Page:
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2 definitions found
 for Marine soap
From The Collaborative International Dictionary of English v.0.48 :

  Soap \Soap\, n. [OE. sope, AS. s[=a]pe; akin to D. zeep, G.
     seife, OHG. seifa, Icel. s[=a]pa, Sw. s?pa, Dan. s?be, and
     perhaps to AS. s[imac]pan to drip, MHG. s[imac]fen, and L.
     sebum tallow. Cf. Saponaceous.]
     A substance which dissolves in water, thus forming a lather,
     and is used as a cleansing agent. Soap is produced by
     combining fats or oils with alkalies or alkaline earths,
     usually by boiling, and consists of salts of sodium,
     potassium, etc., with the fatty acids (oleic, stearic,
     palmitic, etc.). See the Note below, and cf.
     Saponification. By extension, any compound of similar
     composition or properties, whether used as a cleaning agent
     or not.
     [1913 Webster]
     Note: In general, soaps are of two classes, hard and soft.
           Calcium, magnesium, lead, etc., form soaps, but they
           are insoluble and useless.
           [1913 Webster]
                 The purifying action of soap depends upon the
                 fact that it is decomposed by a large quantity of
                 water into free alkali and an insoluble acid
                 salt. The first of these takes away the fatty
                 dirt on washing, and the latter forms the soap
                 lather which envelops the greasy matter and thus
                 tends to remove it.                --Roscoe &
           [1913 Webster]
     Castile soap, a fine-grained hard soap, white or mottled,
        made of olive oil and soda; -- called also Marseilles
        soap or Venetian soap.
     Hard soap, any one of a great variety of soaps, of
        different ingredients and color, which are hard and
        compact. All solid soaps are of this class.
     Lead soap, an insoluble, white, pliable soap made by
        saponifying an oil (olive oil) with lead oxide; -- used
        externally in medicine. Called also lead plaster,
        diachylon, etc.
     Marine soap. See under Marine.
     Pills of soap (Med.), pills containing soap and opium.
     Potash soap, any soap made with potash, esp. the soft
        soaps, and a hard soap made from potash and castor oil.
     Pumice soap, any hard soap charged with a gritty powder, as
        silica, alumina, powdered pumice, etc., which assists
        mechanically in the removal of dirt.
     Resin soap, a yellow soap containing resin, -- used in
     Silicated soap, a cheap soap containing water glass (sodium
     Soap bark. (Bot.) See Quillaia bark.
     Soap bubble, a hollow iridescent globe, formed by blowing a
        film of soap suds from a pipe; figuratively, something
        attractive, but extremely unsubstantial.
        [1913 Webster]
              This soap bubble of the metaphysicians. --J. C.
        [1913 Webster]
     Soap cerate, a cerate formed of soap, olive oil, white wax,
        and the subacetate of lead, sometimes used as an
        application to allay inflammation.
     Soap fat, the refuse fat of kitchens, slaughter houses,
        etc., used in making soap.
     Soap liniment (Med.), a liniment containing soap, camphor,
        and alcohol.
     Soap nut, the hard kernel or seed of the fruit of the
        soapberry tree, -- used for making beads, buttons, etc.
     Soap plant (Bot.), one of several plants used in the place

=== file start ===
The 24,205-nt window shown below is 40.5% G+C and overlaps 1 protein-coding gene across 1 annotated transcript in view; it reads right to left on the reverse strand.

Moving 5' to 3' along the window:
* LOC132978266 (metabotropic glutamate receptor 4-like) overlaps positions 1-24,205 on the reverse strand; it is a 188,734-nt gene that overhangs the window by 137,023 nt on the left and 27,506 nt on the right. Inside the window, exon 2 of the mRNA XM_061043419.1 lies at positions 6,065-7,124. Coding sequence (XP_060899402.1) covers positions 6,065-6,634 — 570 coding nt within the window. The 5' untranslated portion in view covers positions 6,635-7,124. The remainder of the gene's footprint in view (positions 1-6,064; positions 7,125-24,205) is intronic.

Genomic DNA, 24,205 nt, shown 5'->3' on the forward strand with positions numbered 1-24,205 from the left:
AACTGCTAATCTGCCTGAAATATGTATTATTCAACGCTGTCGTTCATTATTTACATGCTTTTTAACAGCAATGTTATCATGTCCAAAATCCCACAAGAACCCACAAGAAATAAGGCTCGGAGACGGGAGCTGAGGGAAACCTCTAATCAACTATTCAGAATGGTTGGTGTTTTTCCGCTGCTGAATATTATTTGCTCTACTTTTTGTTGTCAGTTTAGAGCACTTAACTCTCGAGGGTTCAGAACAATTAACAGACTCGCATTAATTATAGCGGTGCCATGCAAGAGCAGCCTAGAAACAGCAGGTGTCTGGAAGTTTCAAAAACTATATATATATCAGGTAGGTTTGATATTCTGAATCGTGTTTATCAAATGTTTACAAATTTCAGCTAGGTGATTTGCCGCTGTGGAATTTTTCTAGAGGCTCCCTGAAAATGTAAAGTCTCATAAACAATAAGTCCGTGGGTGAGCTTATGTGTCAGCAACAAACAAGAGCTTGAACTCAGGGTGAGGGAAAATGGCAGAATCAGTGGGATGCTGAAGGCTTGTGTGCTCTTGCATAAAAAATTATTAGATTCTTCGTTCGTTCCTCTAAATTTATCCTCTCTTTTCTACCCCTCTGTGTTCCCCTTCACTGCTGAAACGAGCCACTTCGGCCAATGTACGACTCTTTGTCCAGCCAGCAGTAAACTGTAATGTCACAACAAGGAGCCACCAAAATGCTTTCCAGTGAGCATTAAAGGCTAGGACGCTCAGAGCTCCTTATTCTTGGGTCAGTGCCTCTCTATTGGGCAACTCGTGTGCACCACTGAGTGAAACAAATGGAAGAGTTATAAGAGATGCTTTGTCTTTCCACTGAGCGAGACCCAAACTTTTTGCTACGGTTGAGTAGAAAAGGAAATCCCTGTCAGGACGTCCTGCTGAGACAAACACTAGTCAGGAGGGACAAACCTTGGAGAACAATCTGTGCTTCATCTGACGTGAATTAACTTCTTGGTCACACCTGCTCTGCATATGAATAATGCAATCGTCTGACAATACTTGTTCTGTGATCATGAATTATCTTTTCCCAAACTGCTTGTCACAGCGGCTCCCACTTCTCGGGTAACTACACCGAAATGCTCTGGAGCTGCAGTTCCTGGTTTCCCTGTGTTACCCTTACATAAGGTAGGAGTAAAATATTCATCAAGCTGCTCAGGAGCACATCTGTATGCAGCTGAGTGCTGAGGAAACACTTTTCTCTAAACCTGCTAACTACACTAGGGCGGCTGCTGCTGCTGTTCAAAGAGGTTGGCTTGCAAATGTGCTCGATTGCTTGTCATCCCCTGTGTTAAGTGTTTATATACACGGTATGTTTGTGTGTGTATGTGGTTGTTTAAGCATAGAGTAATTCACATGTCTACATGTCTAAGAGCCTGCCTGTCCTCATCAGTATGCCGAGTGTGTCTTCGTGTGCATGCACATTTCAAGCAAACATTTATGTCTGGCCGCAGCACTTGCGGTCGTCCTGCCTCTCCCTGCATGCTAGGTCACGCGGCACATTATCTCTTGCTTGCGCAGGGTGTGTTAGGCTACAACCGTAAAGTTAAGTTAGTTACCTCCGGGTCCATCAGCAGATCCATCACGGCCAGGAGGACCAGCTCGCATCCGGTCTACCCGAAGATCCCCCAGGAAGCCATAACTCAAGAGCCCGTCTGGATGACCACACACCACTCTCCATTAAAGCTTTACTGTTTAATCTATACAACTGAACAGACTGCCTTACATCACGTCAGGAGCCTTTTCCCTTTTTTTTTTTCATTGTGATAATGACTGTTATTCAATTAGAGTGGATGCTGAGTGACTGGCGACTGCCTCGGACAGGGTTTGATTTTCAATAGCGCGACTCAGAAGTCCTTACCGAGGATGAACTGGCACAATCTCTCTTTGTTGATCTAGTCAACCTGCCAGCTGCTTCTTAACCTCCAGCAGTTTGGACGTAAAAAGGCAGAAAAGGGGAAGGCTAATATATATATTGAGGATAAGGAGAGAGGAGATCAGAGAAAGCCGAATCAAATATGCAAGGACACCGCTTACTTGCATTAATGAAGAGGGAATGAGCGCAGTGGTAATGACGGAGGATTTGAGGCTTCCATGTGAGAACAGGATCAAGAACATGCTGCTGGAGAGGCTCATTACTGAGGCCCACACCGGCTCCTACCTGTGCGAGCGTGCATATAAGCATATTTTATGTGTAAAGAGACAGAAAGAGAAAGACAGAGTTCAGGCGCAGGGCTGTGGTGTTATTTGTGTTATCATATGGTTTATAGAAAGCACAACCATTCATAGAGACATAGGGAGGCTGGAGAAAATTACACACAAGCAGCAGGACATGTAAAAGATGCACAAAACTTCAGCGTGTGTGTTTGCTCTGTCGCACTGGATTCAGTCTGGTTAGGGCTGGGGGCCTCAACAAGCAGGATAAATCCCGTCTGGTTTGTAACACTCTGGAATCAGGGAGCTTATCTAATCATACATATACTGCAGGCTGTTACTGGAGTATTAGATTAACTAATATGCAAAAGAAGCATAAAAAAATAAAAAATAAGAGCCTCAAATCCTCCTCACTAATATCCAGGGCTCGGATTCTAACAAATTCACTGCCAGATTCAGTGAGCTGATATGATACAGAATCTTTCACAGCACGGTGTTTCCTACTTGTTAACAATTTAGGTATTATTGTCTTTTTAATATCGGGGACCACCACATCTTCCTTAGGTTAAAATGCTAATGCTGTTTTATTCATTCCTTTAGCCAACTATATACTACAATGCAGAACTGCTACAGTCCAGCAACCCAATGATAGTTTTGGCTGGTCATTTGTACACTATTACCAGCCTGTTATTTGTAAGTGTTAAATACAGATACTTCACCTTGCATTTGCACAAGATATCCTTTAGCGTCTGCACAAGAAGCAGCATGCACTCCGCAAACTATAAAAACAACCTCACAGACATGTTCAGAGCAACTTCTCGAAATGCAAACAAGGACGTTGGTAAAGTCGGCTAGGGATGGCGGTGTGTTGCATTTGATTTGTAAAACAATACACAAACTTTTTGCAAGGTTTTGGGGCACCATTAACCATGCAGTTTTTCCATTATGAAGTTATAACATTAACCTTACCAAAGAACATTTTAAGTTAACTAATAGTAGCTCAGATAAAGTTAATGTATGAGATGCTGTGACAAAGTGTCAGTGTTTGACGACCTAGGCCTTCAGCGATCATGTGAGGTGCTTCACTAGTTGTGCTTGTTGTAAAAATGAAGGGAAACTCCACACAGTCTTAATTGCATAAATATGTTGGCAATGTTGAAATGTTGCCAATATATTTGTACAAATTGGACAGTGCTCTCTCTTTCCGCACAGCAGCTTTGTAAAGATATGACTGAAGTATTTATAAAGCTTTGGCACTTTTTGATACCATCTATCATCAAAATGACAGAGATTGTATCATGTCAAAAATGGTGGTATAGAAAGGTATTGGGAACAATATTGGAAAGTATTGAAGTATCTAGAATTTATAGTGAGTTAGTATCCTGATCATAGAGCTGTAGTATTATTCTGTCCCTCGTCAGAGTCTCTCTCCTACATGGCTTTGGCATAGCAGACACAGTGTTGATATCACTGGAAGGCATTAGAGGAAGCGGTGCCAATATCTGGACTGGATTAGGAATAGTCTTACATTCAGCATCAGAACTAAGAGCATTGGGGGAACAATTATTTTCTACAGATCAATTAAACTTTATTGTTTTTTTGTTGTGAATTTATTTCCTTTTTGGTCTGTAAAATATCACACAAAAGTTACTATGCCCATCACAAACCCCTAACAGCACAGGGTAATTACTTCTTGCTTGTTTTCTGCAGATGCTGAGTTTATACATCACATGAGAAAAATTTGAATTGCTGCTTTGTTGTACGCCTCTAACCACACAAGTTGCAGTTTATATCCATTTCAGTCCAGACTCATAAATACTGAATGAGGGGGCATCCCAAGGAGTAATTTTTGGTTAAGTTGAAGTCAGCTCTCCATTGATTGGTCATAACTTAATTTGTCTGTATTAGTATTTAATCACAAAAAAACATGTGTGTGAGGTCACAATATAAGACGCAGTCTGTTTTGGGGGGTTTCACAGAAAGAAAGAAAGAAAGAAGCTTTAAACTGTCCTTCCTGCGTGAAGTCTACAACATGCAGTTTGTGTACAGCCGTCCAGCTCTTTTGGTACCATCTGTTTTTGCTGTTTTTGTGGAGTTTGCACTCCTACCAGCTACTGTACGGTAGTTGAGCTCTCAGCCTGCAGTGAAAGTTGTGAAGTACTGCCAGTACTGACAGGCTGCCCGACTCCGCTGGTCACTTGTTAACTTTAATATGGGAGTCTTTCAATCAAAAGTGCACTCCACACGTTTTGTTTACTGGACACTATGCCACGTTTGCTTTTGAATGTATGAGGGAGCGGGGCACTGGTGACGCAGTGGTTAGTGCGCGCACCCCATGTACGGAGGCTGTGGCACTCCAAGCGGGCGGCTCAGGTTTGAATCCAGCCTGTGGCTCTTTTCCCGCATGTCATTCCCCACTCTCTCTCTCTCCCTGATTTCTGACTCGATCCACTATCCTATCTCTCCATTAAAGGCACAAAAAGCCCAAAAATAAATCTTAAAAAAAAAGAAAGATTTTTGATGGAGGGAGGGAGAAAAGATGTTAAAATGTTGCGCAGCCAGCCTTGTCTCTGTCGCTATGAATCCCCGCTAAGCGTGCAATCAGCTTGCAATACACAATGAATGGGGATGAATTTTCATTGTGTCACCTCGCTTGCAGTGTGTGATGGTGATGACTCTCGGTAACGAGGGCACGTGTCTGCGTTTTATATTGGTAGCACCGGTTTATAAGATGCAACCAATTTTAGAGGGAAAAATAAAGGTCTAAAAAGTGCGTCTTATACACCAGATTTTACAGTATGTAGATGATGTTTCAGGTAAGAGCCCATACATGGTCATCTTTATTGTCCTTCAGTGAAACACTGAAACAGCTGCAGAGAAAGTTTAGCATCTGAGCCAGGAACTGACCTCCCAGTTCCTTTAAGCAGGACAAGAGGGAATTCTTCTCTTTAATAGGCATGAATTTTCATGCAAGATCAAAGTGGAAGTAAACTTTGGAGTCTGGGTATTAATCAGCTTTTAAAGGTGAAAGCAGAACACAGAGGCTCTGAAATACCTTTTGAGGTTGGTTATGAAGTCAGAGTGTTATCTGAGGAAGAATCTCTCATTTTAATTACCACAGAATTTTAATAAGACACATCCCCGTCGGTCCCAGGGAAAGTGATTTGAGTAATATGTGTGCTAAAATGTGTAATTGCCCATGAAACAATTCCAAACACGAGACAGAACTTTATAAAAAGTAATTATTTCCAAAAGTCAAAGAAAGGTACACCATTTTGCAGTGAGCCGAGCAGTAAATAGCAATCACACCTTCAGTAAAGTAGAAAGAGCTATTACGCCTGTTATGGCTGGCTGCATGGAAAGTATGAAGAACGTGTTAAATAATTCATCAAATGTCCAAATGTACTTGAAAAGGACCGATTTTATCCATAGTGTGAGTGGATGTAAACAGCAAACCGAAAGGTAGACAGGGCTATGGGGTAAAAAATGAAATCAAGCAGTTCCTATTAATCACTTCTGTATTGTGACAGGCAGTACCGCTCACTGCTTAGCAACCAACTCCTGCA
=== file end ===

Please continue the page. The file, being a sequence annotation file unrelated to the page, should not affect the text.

of soap, as the Chlorogalum pomeridianum, a California
        plant, the bulb of which, when stripped of its husk and
        rubbed on wet clothes, makes a thick lather, and smells
        not unlike new brown soap. It is called also soap apple,
        soap bulb, and soap weed.
     Soap tree. (Bot.) Same as Soapberry tree.
     Soda soap, a soap containing a sodium salt. The soda soaps
        are all hard soaps.
     Soft soap, a soap of a gray or brownish yellow color, and
        of a slimy, jellylike consistence, made from potash or the
        lye from wood ashes. It is strongly alkaline and often
        contains glycerin, and is used in scouring wood, in
        cleansing linen, in dyehouses, etc. Figuratively,
        flattery; wheedling; blarney. [Colloq.]
     Toilet soap, hard soap for the toilet, usually colored and
        [1913 Webster]

From The Collaborative International Dictionary of English v.0.48 :

  Marine \Ma*rine"\, a. [L. marinus, fr. mare the sea: cf. F.
     marin. See Mere a pool.]
     1. Of or pertaining to the sea; having to do with the ocean,
        or with navigation or naval affairs; nautical; as, marine
        productions or bodies; marine shells; a marine engine.
        [1913 Webster]
     2. (Geol.) Formed by the action of the currents or waves of
        the sea; as, marine deposits.
        [1913 Webster]
     Marine acid (Chem.), hydrochloric acid. [Obs.]
     Marine barometer. See under Barometer.
     Marine corps, a corps formed of the officers,
        noncommissioned officers, privates, and musicants of
     Marine engine (Mech.), a steam engine for propelling a
     Marine glue. See under Glue.
     Marine insurance, insurance against the perils of the sea,
        including also risks of fire, piracy, and barratry.
     Marine interest, interest at any rate agreed on for money
        lent upon respondentia and bottomry bonds.
     Marine law. See under Law.
     Marine league, three geographical miles.
     Marine metal, an alloy of lead, antimony, and mercury, made
        for sheathing ships. --Mc Elrath.
     Marine soap, cocoanut oil soap; -- so called because, being
        quite soluble in salt water, it is much used on shipboard.
     Marine store, a store where old canvas, ropes, etc., are
        bought and sold; a junk shop. [Eng.]
        [1913 Webster]

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